When we say that the framework is for the providers, we mean that the framework is one of the best ways to understand the breadth and depth of the services the provider is offering, rather than an alphabetical or numerical list.
To better understand this, let’s break it down with an example in Higher Ed:
- At the top, IT provides an infrastructure or internal IT service in the category of Business Continuity.
- This service or infrastructure supports an application, like SAP.
- The customer for this service is the IT employee who owns SAP.
- That employee then provides the service of the SAP application to his own customer – in this case, the finance department at a local college.
- The college finance department then provides its own services (such as “Collect Amounts Owed” or “Pay Your Tuition Online”) to its own customers, the college students.
The guiding principle and another best practice for a service catalog is that the taxonomy functions as a framework — it ends where services begin. Requests are then transactions placed against the service. One good thing to remember when designing a taxonomy is that they are customer-centric: how is the customer going to see it?
As a general rule of thumb, if an area of the taxonomy exceeds seven plus/minus 2 items, it should be refined down to another level because the number of choices has become too large to be easily understood. When it comes time to name these levels, use whatever conventions are relevant or make sense in your business — as long as everyone can understand and can use the same naming conventions.
An example of a basic service taxonomy could go something like this:
- Service family
Inside the service family would be the list of services that would be offered to the customer. Services can be further broken down into service offerings – for example, silver or gold package options. Requests are last on the list and are made against the service offering – as we said earlier, they're usually some form of Add, Change or Remove.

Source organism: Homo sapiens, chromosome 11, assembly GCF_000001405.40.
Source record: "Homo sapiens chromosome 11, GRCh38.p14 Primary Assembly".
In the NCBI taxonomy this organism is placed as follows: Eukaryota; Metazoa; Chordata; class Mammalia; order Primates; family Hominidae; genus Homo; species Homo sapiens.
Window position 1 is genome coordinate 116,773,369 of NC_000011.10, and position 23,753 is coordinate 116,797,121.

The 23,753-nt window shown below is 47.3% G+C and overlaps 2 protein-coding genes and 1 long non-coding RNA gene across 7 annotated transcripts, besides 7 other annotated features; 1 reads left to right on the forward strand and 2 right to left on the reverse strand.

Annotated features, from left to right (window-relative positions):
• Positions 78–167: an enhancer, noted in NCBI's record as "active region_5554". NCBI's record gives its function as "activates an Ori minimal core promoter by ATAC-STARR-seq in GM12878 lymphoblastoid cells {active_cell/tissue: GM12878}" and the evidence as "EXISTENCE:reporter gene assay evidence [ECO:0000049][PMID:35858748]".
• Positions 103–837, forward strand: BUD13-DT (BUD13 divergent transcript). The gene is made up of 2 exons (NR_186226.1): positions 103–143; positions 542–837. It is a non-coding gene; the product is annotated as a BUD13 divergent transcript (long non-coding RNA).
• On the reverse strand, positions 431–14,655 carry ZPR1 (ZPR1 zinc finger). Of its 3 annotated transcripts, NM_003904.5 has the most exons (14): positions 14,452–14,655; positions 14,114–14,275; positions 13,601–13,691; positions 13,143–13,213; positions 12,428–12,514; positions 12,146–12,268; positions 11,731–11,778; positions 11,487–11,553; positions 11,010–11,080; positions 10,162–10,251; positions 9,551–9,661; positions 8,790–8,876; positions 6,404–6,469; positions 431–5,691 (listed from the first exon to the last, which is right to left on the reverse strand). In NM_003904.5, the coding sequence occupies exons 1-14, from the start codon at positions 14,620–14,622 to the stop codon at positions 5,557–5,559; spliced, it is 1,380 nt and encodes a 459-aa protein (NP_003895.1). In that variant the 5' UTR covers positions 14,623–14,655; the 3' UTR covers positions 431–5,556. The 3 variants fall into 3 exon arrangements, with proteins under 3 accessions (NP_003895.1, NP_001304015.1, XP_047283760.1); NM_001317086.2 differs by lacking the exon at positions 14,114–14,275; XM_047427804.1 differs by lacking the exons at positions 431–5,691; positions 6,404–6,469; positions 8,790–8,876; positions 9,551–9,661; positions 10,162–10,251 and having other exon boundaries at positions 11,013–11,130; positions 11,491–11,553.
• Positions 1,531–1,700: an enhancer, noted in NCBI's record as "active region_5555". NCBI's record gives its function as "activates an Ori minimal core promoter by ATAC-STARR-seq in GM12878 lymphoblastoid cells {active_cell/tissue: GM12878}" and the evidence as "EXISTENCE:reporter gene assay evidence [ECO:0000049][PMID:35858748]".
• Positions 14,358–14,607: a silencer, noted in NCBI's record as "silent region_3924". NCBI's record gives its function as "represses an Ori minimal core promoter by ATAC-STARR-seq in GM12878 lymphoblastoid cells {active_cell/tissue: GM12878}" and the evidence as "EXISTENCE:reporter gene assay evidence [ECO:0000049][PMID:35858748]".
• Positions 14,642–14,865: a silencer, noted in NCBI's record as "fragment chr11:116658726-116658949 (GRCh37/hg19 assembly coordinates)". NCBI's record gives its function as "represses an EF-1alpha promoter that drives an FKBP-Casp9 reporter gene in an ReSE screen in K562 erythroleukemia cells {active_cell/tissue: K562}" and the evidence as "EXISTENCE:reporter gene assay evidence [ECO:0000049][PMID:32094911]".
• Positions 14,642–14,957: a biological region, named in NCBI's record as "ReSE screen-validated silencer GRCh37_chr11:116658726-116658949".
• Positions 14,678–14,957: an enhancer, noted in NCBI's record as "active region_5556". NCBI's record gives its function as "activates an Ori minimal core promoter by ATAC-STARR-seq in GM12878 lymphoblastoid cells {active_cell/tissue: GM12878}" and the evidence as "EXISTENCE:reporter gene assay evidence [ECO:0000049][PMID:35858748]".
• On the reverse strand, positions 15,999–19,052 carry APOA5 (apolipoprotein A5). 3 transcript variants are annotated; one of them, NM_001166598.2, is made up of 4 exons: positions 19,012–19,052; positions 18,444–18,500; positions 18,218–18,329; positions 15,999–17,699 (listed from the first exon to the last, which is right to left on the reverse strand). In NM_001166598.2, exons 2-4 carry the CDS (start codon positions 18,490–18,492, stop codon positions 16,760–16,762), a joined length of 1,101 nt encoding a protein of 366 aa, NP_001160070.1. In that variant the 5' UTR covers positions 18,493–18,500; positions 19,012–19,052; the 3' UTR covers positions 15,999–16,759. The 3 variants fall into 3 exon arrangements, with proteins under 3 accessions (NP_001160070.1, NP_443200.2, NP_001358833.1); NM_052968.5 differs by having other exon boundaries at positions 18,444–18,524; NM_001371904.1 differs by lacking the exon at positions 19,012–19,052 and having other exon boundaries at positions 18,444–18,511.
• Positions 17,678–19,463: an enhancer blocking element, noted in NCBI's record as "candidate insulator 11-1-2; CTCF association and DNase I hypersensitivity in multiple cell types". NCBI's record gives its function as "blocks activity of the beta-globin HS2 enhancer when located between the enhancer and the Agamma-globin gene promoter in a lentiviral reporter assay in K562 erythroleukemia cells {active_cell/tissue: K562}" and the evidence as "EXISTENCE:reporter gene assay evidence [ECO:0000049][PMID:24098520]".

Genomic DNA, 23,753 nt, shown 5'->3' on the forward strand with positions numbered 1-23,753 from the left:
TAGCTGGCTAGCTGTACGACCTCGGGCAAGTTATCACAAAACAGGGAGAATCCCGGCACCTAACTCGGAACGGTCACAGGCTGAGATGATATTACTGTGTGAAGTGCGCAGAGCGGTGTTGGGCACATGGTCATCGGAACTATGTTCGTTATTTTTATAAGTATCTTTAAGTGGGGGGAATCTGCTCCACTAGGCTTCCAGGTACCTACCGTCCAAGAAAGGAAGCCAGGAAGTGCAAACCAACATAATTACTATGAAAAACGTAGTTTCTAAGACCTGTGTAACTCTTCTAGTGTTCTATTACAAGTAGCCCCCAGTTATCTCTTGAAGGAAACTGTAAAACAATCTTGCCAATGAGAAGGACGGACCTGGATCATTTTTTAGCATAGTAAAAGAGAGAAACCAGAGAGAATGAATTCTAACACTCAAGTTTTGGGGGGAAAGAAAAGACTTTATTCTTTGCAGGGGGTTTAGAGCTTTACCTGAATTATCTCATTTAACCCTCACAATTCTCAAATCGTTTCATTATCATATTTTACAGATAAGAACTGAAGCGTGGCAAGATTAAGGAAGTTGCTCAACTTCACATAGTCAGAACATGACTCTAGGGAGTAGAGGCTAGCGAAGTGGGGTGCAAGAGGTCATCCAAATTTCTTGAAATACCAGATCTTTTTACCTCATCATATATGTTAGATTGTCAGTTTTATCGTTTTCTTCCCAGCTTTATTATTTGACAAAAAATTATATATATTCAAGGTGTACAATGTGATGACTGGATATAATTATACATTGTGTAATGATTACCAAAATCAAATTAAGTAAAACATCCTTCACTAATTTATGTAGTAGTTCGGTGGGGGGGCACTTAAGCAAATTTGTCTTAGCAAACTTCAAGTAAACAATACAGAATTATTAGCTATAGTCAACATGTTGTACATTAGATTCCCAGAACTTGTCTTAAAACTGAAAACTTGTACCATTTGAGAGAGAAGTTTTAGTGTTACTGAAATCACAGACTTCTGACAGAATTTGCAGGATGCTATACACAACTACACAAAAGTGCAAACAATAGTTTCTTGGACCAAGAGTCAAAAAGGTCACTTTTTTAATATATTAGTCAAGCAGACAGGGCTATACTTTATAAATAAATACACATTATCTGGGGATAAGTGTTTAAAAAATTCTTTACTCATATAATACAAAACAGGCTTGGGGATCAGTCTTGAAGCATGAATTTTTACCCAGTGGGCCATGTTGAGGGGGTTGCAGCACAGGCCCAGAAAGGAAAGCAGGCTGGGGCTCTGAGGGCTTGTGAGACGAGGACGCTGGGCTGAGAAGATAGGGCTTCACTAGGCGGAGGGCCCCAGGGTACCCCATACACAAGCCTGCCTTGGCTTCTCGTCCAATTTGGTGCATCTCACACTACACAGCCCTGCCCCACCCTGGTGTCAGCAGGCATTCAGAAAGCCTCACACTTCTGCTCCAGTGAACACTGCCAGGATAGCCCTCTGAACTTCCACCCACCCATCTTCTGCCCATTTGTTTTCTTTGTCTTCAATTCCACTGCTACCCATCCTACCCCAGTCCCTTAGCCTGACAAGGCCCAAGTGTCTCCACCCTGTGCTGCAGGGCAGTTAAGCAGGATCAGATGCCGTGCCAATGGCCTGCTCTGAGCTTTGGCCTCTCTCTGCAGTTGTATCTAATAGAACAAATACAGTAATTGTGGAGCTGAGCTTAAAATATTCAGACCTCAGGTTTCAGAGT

Now that we have some understanding of how taxonomies are built, we're going to shift gears and cover some service catalog best practices.
Best Practices for a Service Catalog Taxonomy
The first best practice is to start with a common understanding. Building a shared understanding of key terms and principles with your team is essential for success. At its highest level, the framework of your taxonomy should capture its broadest view.
Once that broad view is complete, it's completely fine to have multiple different categories inside this broad taxonomy that can cater to various departments. So the HR group would then have its own sub-category with services and service families that would logically be seen as HR services.
Building your taxonomy should always be a group activity. Use of visual tools is also highly recommended — they enable the group to discuss, re-label and rearrange parts of the taxonomy as needed.
Visualizing the taxonomy can also help you see where a service that’s located in one area might be valuable in another, can help prevent duplication of services and enables you to see where combining already-existing services may be more valuable or expedient than creating a new one wholesale.
Seeing how services and requests “hang” off the taxonomy gives a much-needed relevance to the taxonomy and can help solve issues when it comes to depth, breadth and labeling.
When building your taxonomy, you may be faced with a series of questions. Are a lot of simple services, or large complex services the right choice? There are upsides and downsides to each: too many services can be confusing to the customer, while too big of a service can be complicated for IT to manage.
When deciding the number of services to offer, consider Miller's Number. Miller's Number says that Humans can only handle five things error-free – by nine, error-free operation is very unlikely. The sweet spot when it comes to deciding the number of services you want to provide should be seven plus or minus two.